In the case of Coca-Cola, it handles, among other things, the marketing of its signature drinks and owns the proprietary recipes. But it partners with CONA to manage the technology platform that oversees the franchises that manufacture, bottle, and ship nearly 160,000 orders a day. That set-up has made it difficult for CONA and other bottlers to have visibility into the complex network that generates over $21 billion in revenue each year.

ASemenov

Andrei Semenov is a senior manager at Coke One North America.
CONA


Blockchain, however, is poised to allow bottlers to see into the inventory of other franchises in the event they don’t have the supply on hand to meet a certain order and assists CONA in processing the payments to ensure the organizations are being paid appropriately. 

Using this tool, CONA is hoping that by increasing efficiencies for the bottlers, it will spur greater productivity, lead to cost savings, and speed up cash flow between the franchises. 

“What we achieved here with blockchain is creating a document flow across the supply chain,” said Torsten Zube, the head of the SAP Innovation Center Network, a group tasked with finding out use cases for emerging technologies.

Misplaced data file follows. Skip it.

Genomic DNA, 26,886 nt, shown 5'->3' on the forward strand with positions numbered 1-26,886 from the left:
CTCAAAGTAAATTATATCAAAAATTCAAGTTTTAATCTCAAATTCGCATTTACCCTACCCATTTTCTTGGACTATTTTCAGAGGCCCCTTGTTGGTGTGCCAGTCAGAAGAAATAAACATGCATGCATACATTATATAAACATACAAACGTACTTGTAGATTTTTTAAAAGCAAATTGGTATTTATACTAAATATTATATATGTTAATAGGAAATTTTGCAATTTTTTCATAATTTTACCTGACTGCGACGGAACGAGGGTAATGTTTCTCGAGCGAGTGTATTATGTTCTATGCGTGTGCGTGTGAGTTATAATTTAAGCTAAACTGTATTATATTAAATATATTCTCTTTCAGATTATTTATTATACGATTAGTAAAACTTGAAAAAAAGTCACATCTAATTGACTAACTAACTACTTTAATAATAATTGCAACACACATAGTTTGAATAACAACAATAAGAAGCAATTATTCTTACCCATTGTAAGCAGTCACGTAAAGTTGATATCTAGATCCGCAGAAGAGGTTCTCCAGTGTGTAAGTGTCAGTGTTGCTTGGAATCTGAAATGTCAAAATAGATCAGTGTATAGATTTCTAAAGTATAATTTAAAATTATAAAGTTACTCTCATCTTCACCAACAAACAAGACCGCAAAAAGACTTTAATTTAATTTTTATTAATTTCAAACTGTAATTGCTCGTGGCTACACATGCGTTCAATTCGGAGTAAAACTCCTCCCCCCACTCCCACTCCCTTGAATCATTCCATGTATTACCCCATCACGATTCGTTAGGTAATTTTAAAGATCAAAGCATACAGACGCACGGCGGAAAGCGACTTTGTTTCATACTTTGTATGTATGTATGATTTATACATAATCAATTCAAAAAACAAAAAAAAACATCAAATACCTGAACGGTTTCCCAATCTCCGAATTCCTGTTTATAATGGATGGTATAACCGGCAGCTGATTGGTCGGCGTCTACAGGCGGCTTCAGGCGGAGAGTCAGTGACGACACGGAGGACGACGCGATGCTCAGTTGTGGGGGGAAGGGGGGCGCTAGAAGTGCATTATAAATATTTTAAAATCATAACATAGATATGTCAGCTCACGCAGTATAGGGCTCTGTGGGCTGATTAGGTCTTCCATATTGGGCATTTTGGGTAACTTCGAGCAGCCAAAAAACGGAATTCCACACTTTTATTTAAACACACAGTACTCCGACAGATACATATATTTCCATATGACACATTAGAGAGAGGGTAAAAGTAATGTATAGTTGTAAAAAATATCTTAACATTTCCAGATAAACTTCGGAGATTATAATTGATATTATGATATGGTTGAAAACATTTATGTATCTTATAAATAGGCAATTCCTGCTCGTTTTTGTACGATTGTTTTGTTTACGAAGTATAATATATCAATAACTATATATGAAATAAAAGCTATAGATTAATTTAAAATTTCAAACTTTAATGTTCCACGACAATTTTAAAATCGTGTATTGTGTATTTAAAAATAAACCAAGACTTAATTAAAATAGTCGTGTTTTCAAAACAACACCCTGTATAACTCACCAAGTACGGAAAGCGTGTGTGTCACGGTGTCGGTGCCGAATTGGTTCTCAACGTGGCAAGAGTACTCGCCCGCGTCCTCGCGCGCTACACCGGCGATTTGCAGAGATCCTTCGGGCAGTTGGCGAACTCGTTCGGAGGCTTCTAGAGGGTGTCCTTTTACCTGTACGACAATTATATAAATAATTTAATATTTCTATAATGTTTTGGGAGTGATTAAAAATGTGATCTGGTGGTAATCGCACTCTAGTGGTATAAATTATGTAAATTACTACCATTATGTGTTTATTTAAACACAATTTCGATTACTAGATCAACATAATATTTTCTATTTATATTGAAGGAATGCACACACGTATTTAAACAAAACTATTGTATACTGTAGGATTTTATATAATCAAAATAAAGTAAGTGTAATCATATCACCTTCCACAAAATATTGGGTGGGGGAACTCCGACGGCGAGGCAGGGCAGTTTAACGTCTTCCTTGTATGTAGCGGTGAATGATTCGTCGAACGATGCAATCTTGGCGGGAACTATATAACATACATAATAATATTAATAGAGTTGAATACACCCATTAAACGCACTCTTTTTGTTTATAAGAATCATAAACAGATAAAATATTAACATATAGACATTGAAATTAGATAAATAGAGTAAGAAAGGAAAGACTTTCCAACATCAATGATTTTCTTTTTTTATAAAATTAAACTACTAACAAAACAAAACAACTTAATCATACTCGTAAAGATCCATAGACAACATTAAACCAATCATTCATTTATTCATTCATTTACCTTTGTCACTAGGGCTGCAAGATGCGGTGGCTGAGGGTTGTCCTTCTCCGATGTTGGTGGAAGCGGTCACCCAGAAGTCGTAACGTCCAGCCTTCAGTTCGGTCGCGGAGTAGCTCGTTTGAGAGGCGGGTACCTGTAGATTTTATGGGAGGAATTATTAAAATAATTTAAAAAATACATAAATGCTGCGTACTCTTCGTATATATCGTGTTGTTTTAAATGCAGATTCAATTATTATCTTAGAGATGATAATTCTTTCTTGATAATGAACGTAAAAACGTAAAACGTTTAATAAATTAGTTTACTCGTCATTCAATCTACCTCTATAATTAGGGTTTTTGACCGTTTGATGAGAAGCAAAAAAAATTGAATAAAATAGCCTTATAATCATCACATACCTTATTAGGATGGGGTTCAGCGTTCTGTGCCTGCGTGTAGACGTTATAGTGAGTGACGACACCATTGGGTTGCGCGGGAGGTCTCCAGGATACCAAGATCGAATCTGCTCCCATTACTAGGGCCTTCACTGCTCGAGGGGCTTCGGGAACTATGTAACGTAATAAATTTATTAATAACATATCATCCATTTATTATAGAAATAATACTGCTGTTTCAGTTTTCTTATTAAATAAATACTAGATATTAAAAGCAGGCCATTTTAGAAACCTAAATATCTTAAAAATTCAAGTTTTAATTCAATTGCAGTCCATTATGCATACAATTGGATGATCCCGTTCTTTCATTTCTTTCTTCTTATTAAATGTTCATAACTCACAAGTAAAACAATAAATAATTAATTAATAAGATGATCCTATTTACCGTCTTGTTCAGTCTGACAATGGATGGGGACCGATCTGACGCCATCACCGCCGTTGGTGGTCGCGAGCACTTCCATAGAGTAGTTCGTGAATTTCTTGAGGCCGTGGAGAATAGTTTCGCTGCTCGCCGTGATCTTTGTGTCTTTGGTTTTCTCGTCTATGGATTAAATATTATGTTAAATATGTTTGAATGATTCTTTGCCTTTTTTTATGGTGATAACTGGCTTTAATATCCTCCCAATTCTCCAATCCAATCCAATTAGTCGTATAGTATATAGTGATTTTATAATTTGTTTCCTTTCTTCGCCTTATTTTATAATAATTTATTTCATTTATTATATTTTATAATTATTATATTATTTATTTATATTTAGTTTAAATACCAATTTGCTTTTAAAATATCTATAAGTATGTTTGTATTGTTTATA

The pilot program initially started with just two bottlers — Coca-Cola United and C.C. Clark — and is now being scaled across all franchises. Success on this project has the potential to lead to new partnerships between Coca-Cola and major customers like Walmart and Target, according to Semenov. 

Transparency into inventory, faster payment processing 

The interactions between CONA and the bottlers can get complicated quickly. 

Say one franchise — like Coca-Cola United, one of the nation’s largest private bottlers for the company — receives an order for 100 bottles. It might have only 80 on hand. Historically, the Alabama-based Coca-Cola United could go to another franchise, like the Kentucky-based C.C. Clark, and purchase the remaining 20 bottles from them to fulfill the order.  

But say C.C. Clark has only 15 bottles in its inventory or, because of human error, just 15 are shipped. Coca-Cola United won’t realize that and, by the time the order arrives, it does not have enough time to source additional bottles and is unable to fulfill the entire order.